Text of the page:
In US, there would be lawsuits, batch actions – all brought about in various courts arising out of single or a related event. In Oct last, there were reports of Talcum powder lawsuits alleging Johnson & Johnson's Baby Powder and Shower-to-Shower products can contribute to the development of ovarian cancer continue to move forward in Missouri Circuit Court in St. Louis. A pool of 50 jurors has already been selected for the litigation's third trial, and the Court is expected to choose the final 12 jurors before opening arguments could begin. The case scheduled for trial was filed on behalf of a California woman diagnosed with ovarian cancer in 2012. According to her lawsuit, the plaintiff was a regular, long-time user of Johnson & Johnson's talc-based powders for feminine hygiene purposes in the years leading up to her diagnosis. She claims that the company was aware of the alleged link between talcum powder and ovarian cancer for years, but failed to take steps to warn consumers.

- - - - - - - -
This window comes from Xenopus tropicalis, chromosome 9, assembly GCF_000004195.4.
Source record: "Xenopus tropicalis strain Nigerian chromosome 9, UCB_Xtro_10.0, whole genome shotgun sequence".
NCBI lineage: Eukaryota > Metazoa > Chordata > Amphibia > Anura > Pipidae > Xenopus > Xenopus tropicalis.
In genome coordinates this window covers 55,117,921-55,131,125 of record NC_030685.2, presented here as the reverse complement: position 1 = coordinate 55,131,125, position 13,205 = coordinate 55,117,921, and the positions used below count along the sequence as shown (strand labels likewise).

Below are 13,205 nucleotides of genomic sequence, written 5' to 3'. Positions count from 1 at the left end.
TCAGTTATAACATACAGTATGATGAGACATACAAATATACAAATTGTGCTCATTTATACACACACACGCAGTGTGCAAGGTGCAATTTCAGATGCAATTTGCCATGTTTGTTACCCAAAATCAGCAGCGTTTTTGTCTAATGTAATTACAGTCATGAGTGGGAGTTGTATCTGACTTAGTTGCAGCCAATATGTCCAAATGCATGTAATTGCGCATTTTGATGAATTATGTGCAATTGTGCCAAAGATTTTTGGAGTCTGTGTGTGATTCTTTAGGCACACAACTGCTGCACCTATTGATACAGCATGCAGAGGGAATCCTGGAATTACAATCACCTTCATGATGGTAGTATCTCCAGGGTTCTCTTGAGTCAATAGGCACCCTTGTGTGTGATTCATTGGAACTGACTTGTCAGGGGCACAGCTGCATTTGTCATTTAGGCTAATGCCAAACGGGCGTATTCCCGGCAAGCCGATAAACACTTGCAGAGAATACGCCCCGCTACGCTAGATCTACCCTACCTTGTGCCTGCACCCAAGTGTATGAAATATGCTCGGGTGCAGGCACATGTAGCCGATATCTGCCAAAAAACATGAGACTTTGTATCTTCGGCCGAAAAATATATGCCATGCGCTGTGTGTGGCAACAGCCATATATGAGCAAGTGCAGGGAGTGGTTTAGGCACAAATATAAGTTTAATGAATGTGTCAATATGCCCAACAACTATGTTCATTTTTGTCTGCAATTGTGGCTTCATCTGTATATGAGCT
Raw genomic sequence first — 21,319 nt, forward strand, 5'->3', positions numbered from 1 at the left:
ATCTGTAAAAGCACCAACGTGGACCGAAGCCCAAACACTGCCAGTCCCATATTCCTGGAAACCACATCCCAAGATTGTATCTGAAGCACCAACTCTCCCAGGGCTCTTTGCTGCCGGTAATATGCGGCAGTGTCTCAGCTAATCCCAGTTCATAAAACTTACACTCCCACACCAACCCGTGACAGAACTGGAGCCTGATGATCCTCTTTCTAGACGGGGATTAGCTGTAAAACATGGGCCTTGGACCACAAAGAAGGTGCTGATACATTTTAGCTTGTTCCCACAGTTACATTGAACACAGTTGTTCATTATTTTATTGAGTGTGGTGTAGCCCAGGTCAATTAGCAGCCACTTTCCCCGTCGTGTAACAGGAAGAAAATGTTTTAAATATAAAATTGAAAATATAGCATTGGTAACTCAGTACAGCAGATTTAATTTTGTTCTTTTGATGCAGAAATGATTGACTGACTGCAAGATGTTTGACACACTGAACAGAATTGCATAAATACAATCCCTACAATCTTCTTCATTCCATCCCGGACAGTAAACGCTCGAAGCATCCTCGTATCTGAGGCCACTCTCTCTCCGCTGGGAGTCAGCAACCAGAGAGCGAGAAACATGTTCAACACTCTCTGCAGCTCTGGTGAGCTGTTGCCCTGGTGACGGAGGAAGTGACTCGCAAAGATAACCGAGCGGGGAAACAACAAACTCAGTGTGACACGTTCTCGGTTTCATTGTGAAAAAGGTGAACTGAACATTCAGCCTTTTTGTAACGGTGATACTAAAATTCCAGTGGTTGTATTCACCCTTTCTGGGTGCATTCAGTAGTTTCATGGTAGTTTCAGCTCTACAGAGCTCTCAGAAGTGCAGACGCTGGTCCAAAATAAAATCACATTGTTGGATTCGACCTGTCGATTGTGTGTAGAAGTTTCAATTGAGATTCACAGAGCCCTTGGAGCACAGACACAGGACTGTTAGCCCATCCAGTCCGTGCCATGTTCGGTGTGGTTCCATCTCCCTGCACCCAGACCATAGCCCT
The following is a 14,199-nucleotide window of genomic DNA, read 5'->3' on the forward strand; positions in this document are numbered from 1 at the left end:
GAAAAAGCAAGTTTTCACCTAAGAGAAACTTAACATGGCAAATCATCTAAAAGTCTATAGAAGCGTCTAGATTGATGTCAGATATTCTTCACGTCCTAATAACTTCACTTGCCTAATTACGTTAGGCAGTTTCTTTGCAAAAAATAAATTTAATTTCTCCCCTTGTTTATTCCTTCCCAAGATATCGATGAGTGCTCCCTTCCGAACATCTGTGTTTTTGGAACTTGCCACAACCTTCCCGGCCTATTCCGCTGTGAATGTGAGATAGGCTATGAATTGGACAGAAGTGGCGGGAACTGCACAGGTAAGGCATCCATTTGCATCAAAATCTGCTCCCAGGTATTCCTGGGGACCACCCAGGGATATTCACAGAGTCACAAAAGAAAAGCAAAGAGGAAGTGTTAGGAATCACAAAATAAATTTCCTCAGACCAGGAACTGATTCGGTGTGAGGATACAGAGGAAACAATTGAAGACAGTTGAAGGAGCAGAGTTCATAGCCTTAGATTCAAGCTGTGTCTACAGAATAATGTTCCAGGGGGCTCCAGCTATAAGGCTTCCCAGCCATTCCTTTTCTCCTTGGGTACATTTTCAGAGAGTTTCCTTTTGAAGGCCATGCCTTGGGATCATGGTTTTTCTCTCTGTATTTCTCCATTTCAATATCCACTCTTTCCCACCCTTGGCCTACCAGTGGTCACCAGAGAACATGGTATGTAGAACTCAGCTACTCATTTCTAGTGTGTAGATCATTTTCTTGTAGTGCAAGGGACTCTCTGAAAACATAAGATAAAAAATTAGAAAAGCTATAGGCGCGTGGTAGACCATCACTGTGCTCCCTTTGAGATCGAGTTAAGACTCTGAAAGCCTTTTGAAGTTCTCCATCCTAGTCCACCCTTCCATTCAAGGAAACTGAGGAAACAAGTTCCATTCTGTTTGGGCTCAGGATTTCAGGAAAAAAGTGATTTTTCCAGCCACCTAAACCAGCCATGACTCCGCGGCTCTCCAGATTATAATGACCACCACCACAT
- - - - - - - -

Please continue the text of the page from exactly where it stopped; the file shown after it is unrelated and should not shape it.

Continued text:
Moving away, what happens when one rides a horse ? – no, not the ones roaming at Marina beach – even there, there is the risk of injuries though they do not compare with the risks inherent to moto-racing, extreme sports and illicit drug use. In our country, data relating to any such injury would not be available, as there are no authentic sources. It should not only be the data of injuries and resultant claims, but also data on the no. horses, the no. or riders, the frequency of such rides and more. Globally, horse riding causes deaths and very serious injuries such as long term paralysis from spinal cord damage.
In UK, many heads turned when a teenager left paralysed by a tragic riding accident battled for more than £3million compensation from her ex-boyfriend's mother.Ashleigh Harris had just turned 14 when she broke her back after falling from Polly Perks, a thoroughbred mare owned by Rachel Miller.She was riding Polly in a field in Mathern, near Chepstow, when she suffered catastrophic injuries in 2012.